Scam victims seek full compensation

…the demands include a request for Green Acres to take full responsibility for Lapham's actions, asking for the return of the money paid to him and for loans for the purchases of the bogus businesses made through the company's financing arm, FBL Finance, to be nullified.

The New Zealand Herald
April 23, 2008

Scam victims seek full compensation
Lincoln Tan

The lawyers for defrauded franchisees of a Green Acres scam will be issuing a letter demanding full compensation for victims' losses, possibly today.

"The letter of demand to Green Acres is ready, and will be going out any time now," said Raymond Huo, one of the lawyers acting for the victims, mainly Chinese and Indian immigrants who paid between $21,000 and $25,000 for non-existent ironing businesses to Keith Lapham, the company's former area manager.

It is understood that the demands include a request for Green Acres to take full responsibility for Lapham's actions, asking for the return of the money paid to him and for loans for the purchases of the bogus businesses made through the company's financing arm, FBL Finance, to be nullified.

Failing that, the franchisees want Green Acres to meet all the incomes that had been contractually guaranteed by Lapham, dating back to the time of purchase of the individual businesses.

Franchise Watch, a group representing the defrauded franchisees, met on Sunday to sign off the letter.

A spokesman said if Green Acres did not agree to the demands, then other legal avenues would be explored.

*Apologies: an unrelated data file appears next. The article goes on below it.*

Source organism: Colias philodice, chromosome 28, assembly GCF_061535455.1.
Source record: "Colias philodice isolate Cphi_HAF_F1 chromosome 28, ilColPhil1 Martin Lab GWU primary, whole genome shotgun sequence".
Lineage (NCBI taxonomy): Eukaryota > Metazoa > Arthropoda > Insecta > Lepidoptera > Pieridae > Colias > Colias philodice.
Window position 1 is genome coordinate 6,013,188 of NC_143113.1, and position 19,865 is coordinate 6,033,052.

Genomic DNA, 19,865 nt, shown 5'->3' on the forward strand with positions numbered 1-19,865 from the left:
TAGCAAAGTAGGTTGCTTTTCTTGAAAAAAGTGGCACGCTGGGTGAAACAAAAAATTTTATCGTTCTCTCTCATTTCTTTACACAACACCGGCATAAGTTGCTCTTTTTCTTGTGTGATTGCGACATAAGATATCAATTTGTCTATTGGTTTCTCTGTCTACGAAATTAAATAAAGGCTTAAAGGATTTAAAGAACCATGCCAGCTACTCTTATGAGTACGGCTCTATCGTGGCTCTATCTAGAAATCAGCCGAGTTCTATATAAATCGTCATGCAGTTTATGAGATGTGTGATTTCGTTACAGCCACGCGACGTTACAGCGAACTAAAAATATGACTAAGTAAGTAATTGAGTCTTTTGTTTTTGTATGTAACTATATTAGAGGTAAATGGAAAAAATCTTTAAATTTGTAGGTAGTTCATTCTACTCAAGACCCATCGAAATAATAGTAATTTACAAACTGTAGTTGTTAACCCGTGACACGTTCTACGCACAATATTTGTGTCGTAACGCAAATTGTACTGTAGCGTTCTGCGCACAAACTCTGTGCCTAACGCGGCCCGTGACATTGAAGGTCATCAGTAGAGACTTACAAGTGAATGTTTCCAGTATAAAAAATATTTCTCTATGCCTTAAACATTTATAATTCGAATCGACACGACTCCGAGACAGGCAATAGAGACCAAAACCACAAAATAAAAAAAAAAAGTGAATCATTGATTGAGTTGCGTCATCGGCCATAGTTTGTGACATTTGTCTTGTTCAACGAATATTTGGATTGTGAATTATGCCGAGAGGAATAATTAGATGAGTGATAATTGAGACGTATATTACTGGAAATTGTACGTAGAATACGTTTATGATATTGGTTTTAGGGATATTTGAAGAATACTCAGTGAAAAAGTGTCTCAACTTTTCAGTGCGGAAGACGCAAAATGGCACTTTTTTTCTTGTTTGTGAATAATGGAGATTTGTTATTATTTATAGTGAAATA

He said gathering statements from nearly 200 people for the lawyers to prepare their case, and the letter, had been a "massive logistics exercise", and it was a "major accomplishment" just to have reached this stage.

One franchisee, Giri Kattel, said he felt the demands were fair, considering what many had gone through.

"Many of the victims have suffered huge losses and it is only fair that they get back the money they have paid in good faith," said Mr Kattel, who is still seeking employment. "We bought the business because of the good name of Green Acres, and the company will have to take responsibility of the actions of Lapham, who is one of their staff members."

However, Green Acres has maintained that Lapham was not an employee of the company, but operated as an independent business owner.

The company's chief executive Andrew Chisholm, in January described Lapham's actions as a "reasonably serious and elaborate fraud", but said it was carried out by an independent franchisee and not by an employee or the company itself.

Serious Fraud Office chief executive Grant Liddell said investigators were still in the process of analysing the files and that he expected investigations to take at least another two months.

"It must be noted that there are over 19,000 documents to assess and analyse."


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